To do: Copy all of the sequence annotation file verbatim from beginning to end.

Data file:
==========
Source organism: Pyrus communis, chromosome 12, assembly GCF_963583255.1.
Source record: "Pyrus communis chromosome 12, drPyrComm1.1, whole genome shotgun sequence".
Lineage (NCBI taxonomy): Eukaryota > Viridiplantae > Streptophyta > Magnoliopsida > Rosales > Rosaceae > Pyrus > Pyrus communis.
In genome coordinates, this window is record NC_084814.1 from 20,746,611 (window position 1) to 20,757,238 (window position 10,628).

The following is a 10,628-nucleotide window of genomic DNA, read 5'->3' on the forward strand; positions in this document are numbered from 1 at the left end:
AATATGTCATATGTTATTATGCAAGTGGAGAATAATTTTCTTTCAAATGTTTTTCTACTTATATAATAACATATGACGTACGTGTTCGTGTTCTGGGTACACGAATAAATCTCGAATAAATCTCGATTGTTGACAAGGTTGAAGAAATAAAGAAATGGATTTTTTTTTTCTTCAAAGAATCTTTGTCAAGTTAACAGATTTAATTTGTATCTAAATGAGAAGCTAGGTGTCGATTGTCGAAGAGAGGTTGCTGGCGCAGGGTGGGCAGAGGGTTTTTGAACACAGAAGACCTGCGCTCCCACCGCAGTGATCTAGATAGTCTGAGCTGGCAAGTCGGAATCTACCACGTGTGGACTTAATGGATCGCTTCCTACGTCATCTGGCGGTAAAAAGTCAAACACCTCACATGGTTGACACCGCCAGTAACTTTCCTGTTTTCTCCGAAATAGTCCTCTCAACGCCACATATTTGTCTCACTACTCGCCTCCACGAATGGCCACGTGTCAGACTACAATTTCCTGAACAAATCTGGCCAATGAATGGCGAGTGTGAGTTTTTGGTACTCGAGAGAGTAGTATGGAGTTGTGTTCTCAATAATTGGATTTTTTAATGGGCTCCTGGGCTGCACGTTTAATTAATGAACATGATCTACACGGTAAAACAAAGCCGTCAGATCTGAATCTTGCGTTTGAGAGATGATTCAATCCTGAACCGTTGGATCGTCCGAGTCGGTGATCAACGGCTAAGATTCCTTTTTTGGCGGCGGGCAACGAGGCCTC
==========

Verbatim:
Source organism: Pyrus communis, chromosome 12, assembly GCF_963583255.1.
Source record: "Pyrus communis chromosome 12, drPyrComm1.1, whole genome shotgun sequence".
Lineage (NCBI taxonomy): Eukaryota > Viridiplantae > Streptophyta > Magnoliopsida > Rosales > Rosaceae > Pyrus > Pyrus communis.
In genome coordinates, this window is record NC_084814.1 from 20,746,611 (window position 1) to 20,757,238 (window position 10,628).

The following is a 10,628-nucleotide window of genomic DNA, read 5'->3' on the forward strand; positions in this document are numbered from 1 at the left end:
AATATGTCATATGTTATTATGCAAGTGGAGAATAATTTTCTTTCAAATGTTTTTCTACTTATATAATAACATATGACGTACGTGTTCGTGTTCTGGGTACACGAATAAATCTCGAATAAATCTCGATTGTTGACAAGGTTGAAGAAATAAAGAAATGGATTTTTTTTTTCTTCAAAGAATCTTTGTCAAGTTAACAGATTTAATTTGTATCTAAATGAGAAGCTAGGTGTCGATTGTCGAAGAGAGGTTGCTGGCGCAGGGTGGGCAGAGGGTTTTTGAACACAGAAGACCTGCGCTCCCACCGCAGTGATCTAGATAGTCTGAGCTGGCAAGTCGGAATCTACCACGTGTGGACTTAATGGATCGCTTCCTACGTCATCTGGCGGTAAAAAGTCAAACACCTCACATGGTTGACACCGCCAGTAACTTTCCTGTTTTCTCCGAAATAGTCCTCTCAACGCCACATATTTGTCTCACTACTCGCCTCCACGAATGGCCACGTGTCAGACTACAATTTCCTGAACAAATCTGGCCAATGAATGGCGAGTGTGAGTTTTTGGTACTCGAGAGAGTAGTATGGAGTTGTGTTCTCAATAATTGGATTTTTTAATGGGCTCCTGGGCTGCACGTTTAATTAATGAACATGATCTACACGGTAAAACAAAGCCGTCAGATCTGAATCTTGCGTTTGAGAGATGATTCAATCCTGAACCGTTGGATCGTCCGAGTCGGTGATCAACGGCTAAGATTCCTTTTTTGGCGGCGGGCAACGAGGCCTC